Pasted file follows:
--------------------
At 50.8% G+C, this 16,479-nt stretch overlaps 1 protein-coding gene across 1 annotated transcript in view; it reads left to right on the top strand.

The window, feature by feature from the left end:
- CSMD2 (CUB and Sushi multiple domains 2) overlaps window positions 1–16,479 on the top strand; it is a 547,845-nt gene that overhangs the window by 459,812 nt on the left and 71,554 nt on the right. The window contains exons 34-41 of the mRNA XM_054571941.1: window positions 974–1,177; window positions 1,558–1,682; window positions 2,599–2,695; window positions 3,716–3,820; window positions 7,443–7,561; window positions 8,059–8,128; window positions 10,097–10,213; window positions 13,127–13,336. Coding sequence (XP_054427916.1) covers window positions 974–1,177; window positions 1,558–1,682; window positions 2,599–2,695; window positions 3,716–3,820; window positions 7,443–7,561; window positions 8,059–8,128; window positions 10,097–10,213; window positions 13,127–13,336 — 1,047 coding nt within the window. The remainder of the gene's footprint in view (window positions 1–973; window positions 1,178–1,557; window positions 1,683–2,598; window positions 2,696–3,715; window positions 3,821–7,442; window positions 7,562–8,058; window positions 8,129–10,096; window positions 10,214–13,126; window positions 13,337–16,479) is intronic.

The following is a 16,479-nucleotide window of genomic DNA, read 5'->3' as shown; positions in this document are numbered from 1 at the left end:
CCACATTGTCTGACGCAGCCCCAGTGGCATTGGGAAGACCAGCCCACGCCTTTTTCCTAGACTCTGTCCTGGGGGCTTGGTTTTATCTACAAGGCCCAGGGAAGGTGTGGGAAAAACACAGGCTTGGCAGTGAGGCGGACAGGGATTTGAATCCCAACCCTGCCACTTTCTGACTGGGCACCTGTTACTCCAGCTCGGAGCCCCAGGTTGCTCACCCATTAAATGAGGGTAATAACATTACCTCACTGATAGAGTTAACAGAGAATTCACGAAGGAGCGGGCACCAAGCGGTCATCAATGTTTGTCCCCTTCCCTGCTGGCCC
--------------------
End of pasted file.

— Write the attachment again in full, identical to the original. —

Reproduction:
At 50.8% G+C, this 16,479-nt stretch overlaps 1 protein-coding gene across 1 annotated transcript in view; it reads left to right on the top strand.

The window, feature by feature from the left end:
- CSMD2 (CUB and Sushi multiple domains 2) overlaps window positions 1–16,479 on the top strand; it is a 547,845-nt gene that overhangs the window by 459,812 nt on the left and 71,554 nt on the right. The window contains exons 34-41 of the mRNA XM_054571941.1: window positions 974–1,177; window positions 1,558–1,682; window positions 2,599–2,695; window positions 3,716–3,820; window positions 7,443–7,561; window positions 8,059–8,128; window positions 10,097–10,213; window positions 13,127–13,336. Coding sequence (XP_054427916.1) covers window positions 974–1,177; window positions 1,558–1,682; window positions 2,599–2,695; window positions 3,716–3,820; window positions 7,443–7,561; window positions 8,059–8,128; window positions 10,097–10,213; window positions 13,127–13,336 — 1,047 coding nt within the window. The remainder of the gene's footprint in view (window positions 1–973; window positions 1,178–1,557; window positions 1,683–2,598; window positions 2,696–3,715; window positions 3,821–7,442; window positions 7,562–8,058; window positions 8,129–10,096; window positions 10,214–13,126; window positions 13,337–16,479) is intronic.

The following is a 16,479-nucleotide window of genomic DNA, read 5'->3' as shown; positions in this document are numbered from 1 at the left end:
CCACATTGTCTGACGCAGCCCCAGTGGCATTGGGAAGACCAGCCCACGCCTTTTTCCTAGACTCTGTCCTGGGGGCTTGGTTTTATCTACAAGGCCCAGGGAAGGTGTGGGAAAAACACAGGCTTGGCAGTGAGGCGGACAGGGATTTGAATCCCAACCCTGCCACTTTCTGACTGGGCACCTGTTACTCCAGCTCGGAGCCCCAGGTTGCTCACCCATTAAATGAGGGTAATAACATTACCTCACTGATAGAGTTAACAGAGAATTCACGAAGGAGCGGGCACCAAGCGGTCATCAATGTTTGTCCCCTTCCCTGCTGGCCC